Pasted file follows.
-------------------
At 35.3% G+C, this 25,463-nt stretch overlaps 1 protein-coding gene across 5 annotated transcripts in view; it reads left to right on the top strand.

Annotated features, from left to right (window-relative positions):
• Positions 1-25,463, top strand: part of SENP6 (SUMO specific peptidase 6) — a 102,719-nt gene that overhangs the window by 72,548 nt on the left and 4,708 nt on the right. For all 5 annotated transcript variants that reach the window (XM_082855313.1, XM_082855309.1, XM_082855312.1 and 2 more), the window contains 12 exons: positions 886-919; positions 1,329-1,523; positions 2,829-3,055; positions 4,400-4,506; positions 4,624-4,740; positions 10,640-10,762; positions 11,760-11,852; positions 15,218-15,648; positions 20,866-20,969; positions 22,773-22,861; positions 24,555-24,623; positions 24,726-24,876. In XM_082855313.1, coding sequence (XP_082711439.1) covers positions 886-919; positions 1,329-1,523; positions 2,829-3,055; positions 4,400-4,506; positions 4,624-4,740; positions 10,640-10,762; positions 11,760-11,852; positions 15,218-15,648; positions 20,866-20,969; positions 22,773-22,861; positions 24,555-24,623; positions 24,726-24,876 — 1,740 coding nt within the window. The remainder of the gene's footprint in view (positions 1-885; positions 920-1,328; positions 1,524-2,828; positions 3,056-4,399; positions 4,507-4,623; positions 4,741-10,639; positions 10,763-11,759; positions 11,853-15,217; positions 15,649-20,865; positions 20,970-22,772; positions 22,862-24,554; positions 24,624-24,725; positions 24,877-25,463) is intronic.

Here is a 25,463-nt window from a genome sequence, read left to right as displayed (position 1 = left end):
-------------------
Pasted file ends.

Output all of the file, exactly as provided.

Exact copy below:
At 35.3% G+C, this 25,463-nt stretch overlaps 1 protein-coding gene across 5 annotated transcripts in view; it reads left to right on the top strand.

Annotated features, from left to right (window-relative positions):
• Positions 1-25,463, top strand: part of SENP6 (SUMO specific peptidase 6) — a 102,719-nt gene that overhangs the window by 72,548 nt on the left and 4,708 nt on the right. For all 5 annotated transcript variants that reach the window (XM_082855313.1, XM_082855309.1, XM_082855312.1 and 2 more), the window contains 12 exons: positions 886-919; positions 1,329-1,523; positions 2,829-3,055; positions 4,400-4,506; positions 4,624-4,740; positions 10,640-10,762; positions 11,760-11,852; positions 15,218-15,648; positions 20,866-20,969; positions 22,773-22,861; positions 24,555-24,623; positions 24,726-24,876. In XM_082855313.1, coding sequence (XP_082711439.1) covers positions 886-919; positions 1,329-1,523; positions 2,829-3,055; positions 4,400-4,506; positions 4,624-4,740; positions 10,640-10,762; positions 11,760-11,852; positions 15,218-15,648; positions 20,866-20,969; positions 22,773-22,861; positions 24,555-24,623; positions 24,726-24,876 — 1,740 coding nt within the window. The remainder of the gene's footprint in view (positions 1-885; positions 920-1,328; positions 1,524-2,828; positions 3,056-4,399; positions 4,507-4,623; positions 4,741-10,639; positions 10,763-11,759; positions 11,853-15,217; positions 15,649-20,865; positions 20,970-22,772; positions 22,862-24,554; positions 24,624-24,725; positions 24,877-25,463) is intronic.

Here is a 25,463-nt window from a genome sequence, read left to right as displayed (position 1 = left end):